Dune du Pila

Hamish Hutchings · June 28, 2019

I have just gotten back from an amazing two week trip to Dune du Pila! It is a truly amazing place to go for low-hours pilots who want to up their experience and confidence with their wings.

The Journey

We left the Hague bright and early, although not quite early enough to catch the train. So we quickly decided to grab an Uber to the train station! Our train left from Rotterdam Centraal, switched in Disneyland Paris before heading on to Bordeaux. It was a very pleasant and relaxing trip all the way down.

When we reached Bordeaux the trains down to Archachon had all been cancelled for several hours. We thought a large lunch and some time would fix our problems for us so we set off to the nearest restaurant that looked like it could scrape together some un-creamed vegetables. With full bellies we returned to the station, hopped on the train, then proceeded to not move for the better part of two hours! A fully loaded (in fact, marginally more than fully loaded. Think more standing-room only, with that too in short supply) train, marginal at best air-con and going on 10 hours of travel. It was not the best combination.

The last leg of the journey was still an unsolved problem when we set off that morning. We knew where the campsite was, about a 40 minute cycle from the trainstation. We also knew that neither of us wanted to walk that distance. Keeping this part brief, It was the first bus-route that I have come across that didn’t exist in Google Maps (within northern Europe).

We finally arrived at Pyla Camping tired, hungry and ready for an early night. We grabbed a bite to eat, dropped our stuff off at our new home for the next two weeks then went straight up to the dune for a sundowner and assess what we had gotten ourselves into for the next two weeks.

The Accommodation (and the sand)

We stayed in one of a few campsites called Pyla Camping. It was a pretty decent, if fairly basic campsite with a single, sometimes open, supermarket to-hand. Super being a bit of a stretch. We opted for a bungalow option for our stay as we weren’t very excited about the prospect of carrying tons of gear down to live in (Tents, cooking equipment, sleeping bags, mattresses). It was a pretty simple affair, two tiny bedrooms with mdf walls and a construction which looked like it would take 4 hours to piece together like a large puzzle but it served its purpose and did so admirably. It even went as far as to be fitted with electricity and a gas oven! It was fitted with most of the mod. cons.

The next two weeks consisted of lots of sleep whenever the wind wasn’t good, and trying to bring as much of the dune as we could back into the bungalow. All in all we had a fairly respectable dune of our own by the end of the trip.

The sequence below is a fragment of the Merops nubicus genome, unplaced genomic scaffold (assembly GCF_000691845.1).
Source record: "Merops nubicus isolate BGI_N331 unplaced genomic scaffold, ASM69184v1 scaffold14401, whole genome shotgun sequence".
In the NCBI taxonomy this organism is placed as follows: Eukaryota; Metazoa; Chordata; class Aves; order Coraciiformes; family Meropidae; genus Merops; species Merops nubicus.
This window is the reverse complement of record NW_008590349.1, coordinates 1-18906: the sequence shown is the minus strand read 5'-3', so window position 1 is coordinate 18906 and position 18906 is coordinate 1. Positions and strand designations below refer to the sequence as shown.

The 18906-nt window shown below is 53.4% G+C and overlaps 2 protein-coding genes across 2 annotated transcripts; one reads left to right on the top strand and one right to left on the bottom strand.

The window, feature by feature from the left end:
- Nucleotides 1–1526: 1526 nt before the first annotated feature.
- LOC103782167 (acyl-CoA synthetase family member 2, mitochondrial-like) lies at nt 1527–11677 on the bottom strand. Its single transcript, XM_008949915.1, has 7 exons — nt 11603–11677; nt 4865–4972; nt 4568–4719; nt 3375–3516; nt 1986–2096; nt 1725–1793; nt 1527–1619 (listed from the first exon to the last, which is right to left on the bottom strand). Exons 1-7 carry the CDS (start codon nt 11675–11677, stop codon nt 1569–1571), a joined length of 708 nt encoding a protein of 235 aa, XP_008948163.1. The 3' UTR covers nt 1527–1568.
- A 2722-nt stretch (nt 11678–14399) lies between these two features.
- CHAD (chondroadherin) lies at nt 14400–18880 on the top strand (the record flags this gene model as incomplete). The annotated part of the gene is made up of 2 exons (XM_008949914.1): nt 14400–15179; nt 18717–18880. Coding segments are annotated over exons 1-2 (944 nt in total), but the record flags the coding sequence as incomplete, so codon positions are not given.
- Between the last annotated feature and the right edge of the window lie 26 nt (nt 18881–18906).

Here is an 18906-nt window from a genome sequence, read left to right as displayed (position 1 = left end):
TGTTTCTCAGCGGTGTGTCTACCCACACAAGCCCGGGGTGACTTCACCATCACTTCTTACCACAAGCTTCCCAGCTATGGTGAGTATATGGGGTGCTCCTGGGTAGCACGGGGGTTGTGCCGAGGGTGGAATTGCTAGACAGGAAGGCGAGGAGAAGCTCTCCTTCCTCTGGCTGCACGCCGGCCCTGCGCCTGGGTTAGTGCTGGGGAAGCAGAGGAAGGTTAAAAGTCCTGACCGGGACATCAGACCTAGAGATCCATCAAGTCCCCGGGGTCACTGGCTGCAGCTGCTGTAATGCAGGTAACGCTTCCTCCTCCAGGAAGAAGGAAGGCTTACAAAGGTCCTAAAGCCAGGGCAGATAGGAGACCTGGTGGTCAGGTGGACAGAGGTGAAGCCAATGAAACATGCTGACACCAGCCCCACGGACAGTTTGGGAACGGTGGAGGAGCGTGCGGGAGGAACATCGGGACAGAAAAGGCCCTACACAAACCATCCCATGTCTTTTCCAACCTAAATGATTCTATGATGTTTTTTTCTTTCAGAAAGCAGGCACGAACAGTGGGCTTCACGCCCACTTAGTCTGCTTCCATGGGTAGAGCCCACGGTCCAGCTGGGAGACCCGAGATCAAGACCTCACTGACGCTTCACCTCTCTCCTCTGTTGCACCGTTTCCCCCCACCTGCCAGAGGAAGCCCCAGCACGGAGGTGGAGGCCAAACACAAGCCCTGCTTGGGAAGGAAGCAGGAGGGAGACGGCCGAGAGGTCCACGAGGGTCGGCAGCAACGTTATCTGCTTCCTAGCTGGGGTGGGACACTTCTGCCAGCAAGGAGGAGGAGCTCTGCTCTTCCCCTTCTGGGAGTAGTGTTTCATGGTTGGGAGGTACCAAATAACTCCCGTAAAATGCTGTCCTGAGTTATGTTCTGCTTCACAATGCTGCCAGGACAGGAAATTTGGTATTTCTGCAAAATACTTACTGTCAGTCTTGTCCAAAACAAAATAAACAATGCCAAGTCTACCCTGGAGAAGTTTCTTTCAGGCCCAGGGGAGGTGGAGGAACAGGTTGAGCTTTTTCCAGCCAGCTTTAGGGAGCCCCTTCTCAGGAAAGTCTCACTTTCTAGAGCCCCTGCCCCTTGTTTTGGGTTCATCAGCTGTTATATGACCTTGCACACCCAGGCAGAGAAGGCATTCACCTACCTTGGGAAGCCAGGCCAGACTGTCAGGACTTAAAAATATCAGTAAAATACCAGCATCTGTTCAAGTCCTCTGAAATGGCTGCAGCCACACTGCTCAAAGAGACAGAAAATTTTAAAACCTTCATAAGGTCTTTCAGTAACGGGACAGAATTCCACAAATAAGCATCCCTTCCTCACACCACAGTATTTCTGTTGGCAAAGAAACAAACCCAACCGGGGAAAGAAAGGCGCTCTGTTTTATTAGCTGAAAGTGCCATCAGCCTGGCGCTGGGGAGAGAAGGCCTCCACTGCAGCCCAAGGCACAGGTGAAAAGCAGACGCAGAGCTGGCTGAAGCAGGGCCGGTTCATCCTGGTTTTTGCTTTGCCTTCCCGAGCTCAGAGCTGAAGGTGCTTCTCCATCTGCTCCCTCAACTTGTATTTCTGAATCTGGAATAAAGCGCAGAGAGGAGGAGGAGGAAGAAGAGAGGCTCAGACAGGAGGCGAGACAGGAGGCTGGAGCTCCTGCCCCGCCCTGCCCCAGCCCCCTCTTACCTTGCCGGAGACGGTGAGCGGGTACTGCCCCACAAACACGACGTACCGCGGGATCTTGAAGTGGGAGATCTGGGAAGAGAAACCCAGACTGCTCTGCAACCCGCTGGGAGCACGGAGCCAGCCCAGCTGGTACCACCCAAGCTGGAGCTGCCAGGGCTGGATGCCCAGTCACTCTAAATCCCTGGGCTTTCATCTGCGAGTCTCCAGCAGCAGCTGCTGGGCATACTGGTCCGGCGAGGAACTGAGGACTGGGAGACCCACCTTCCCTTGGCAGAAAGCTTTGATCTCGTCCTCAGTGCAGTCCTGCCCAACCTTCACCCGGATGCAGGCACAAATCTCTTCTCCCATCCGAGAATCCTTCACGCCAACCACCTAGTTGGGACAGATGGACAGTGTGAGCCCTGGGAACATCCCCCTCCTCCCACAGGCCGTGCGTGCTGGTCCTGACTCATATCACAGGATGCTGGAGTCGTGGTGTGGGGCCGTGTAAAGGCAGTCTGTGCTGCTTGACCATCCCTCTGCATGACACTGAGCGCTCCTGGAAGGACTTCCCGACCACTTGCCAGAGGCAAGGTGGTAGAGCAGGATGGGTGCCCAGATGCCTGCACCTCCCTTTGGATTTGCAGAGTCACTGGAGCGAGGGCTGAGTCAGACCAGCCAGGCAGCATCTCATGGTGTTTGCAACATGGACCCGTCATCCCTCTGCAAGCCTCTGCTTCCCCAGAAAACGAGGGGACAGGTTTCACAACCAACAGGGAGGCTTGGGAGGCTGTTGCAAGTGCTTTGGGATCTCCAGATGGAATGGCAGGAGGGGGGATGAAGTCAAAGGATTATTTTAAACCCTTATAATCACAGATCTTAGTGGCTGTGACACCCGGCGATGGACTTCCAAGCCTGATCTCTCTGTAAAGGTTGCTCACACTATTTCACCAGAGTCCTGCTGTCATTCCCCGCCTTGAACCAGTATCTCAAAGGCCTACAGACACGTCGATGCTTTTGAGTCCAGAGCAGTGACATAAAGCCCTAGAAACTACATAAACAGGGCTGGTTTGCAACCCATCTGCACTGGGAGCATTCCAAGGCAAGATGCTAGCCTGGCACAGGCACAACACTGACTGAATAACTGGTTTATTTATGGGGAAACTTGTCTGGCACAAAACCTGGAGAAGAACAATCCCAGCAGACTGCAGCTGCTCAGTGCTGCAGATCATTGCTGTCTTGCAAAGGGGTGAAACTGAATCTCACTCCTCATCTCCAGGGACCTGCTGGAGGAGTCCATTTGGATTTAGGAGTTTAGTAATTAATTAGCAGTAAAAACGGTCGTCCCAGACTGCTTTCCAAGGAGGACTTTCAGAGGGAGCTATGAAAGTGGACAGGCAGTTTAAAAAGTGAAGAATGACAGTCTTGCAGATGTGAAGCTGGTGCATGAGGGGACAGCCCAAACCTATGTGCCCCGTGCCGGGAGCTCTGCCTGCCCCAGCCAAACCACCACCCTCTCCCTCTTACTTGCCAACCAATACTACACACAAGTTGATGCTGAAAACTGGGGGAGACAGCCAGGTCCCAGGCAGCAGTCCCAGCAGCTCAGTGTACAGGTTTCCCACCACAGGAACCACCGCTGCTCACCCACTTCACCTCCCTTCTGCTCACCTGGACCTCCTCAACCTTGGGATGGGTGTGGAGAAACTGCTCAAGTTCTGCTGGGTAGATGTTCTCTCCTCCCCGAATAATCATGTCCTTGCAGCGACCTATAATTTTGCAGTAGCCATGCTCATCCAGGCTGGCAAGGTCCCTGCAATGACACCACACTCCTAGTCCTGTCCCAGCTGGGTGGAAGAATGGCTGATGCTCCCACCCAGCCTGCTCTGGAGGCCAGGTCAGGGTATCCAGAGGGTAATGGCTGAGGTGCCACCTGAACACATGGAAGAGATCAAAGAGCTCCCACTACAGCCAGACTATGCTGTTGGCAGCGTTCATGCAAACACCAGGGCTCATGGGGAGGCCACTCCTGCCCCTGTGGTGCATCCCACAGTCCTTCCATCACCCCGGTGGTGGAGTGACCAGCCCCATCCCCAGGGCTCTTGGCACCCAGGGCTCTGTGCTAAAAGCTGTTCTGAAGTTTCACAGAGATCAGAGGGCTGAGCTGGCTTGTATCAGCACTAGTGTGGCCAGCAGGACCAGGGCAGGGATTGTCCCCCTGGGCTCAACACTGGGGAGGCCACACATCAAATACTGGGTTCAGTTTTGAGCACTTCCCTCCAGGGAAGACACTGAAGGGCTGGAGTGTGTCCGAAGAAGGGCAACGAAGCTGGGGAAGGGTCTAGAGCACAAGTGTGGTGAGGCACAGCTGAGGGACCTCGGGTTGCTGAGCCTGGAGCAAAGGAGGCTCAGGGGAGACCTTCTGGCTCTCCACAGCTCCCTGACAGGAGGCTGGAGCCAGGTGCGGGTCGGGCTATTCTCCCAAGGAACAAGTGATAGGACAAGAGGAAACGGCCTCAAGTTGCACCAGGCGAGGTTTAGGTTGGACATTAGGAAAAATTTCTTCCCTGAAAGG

The Food (Being Vegan)

I’m going to start this off by saying I am definitely 50-100% at fault for the diet that I sustained during this trip.

Listed is a comprehensive list of all the many and varied meals I so carefully planned:

  • Jam sandwiches
  • Vegetarian Pizza
  • Huel
  • Pasta & Tomato Sauce

Only in France can you fully appreciate French cuisine, and we made a concerted effort to fully delight our taste-buds with the refined flavours that are so well known to the French.

There were definitely options down there! I saw lentils, soups, several different canned beans and a pithy selection of vegetables. Next time I plan to go with a healthy selection of spices and stew up some large curries with planned multi-day meals!

The Flying

Alright, so you’ve trawled through the journey, the accommodation and been shocked by my diet, now let’s see why I put myself through this.

WhatsApp Image 2019-06-27 at 14.38.41.jpeg

This is me ground-handling a 1986 glider on the dune! It was such an awesome experience to be able to fly one of these! And quite a thing to think about how much gliders have changed in the last 25 years. It is definitely way easier to ground-handle and launch, but I did a few 3-5 second flights and it didn’t feel like the most safe wing. It felt more like a parachute than anything else.

The flying was really nice and easy, a lovely ridge with decent space and a nice wide lift-band. On the high-wind days it was tons of fun to mess about on the dune, swooping down on the ridge, dolphins, 360s. It was such a great experience for really playing around and getting familiar with flying. I flew so much that I was getting phantom surges of lift when I was lying in bed, an interesting experience that just makes you want to fly even more!

There was a ton of flying, loads of ground-handling and just generally a lot of fun! I really think it’s a great place to go with a wing and just mess about, learn more about flying on an intuitive level all with the increased safety of doing it over sand!

Safe flying!

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